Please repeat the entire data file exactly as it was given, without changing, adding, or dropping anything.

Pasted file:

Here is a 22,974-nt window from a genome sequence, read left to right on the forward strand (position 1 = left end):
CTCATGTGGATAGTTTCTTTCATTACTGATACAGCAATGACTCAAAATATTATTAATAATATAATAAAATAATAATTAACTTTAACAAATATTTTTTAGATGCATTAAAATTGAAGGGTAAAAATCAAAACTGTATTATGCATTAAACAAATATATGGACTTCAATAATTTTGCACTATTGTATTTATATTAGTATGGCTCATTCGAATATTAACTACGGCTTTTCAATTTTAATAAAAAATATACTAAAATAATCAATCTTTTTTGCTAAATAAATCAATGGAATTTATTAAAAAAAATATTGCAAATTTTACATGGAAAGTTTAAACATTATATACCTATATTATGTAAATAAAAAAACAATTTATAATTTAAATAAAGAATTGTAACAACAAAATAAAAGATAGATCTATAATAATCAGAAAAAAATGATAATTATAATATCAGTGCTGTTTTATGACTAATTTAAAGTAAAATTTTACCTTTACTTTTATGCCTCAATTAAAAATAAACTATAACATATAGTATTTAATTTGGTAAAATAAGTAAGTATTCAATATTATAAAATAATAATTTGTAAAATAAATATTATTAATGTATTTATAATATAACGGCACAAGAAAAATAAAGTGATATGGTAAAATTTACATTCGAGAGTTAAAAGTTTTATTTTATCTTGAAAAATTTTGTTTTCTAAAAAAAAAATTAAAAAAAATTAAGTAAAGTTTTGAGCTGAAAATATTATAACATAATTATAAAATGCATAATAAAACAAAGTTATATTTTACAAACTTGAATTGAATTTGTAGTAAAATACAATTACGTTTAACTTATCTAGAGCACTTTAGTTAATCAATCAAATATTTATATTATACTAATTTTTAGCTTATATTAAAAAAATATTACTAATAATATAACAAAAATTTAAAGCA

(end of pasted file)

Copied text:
Here is a 22,974-nt window from a genome sequence, read left to right on the forward strand (position 1 = left end):
CTCATGTGGATAGTTTCTTTCATTACTGATACAGCAATGACTCAAAATATTATTAATAATATAATAAAATAATAATTAACTTTAACAAATATTTTTTAGATGCATTAAAATTGAAGGGTAAAAATCAAAACTGTATTATGCATTAAACAAATATATGGACTTCAATAATTTTGCACTATTGTATTTATATTAGTATGGCTCATTCGAATATTAACTACGGCTTTTCAATTTTAATAAAAAATATACTAAAATAATCAATCTTTTTTGCTAAATAAATCAATGGAATTTATTAAAAAAAATATTGCAAATTTTACATGGAAAGTTTAAACATTATATACCTATATTATGTAAATAAAAAAACAATTTATAATTTAAATAAAGAATTGTAACAACAAAATAAAAGATAGATCTATAATAATCAGAAAAAAATGATAATTATAATATCAGTGCTGTTTTATGACTAATTTAAAGTAAAATTTTACCTTTACTTTTATGCCTCAATTAAAAATAAACTATAACATATAGTATTTAATTTGGTAAAATAAGTAAGTATTCAATATTATAAAATAATAATTTGTAAAATAAATATTATTAATGTATTTATAATATAACGGCACAAGAAAAATAAAGTGATATGGTAAAATTTACATTCGAGAGTTAAAAGTTTTATTTTATCTTGAAAAATTTTGTTTTCTAAAAAAAAAATTAAAAAAAATTAAGTAAAGTTTTGAGCTGAAAATATTATAACATAATTATAAAATGCATAATAAAACAAAGTTATATTTTACAAACTTGAATTGAATTTGTAGTAAAATACAATTACGTTTAACTTATCTAGAGCACTTTAGTTAATCAATCAAATATTTATATTATACTAATTTTTAGCTTATATTAAAAAAATATTACTAATAATATAACAAAAATTTAAAGCA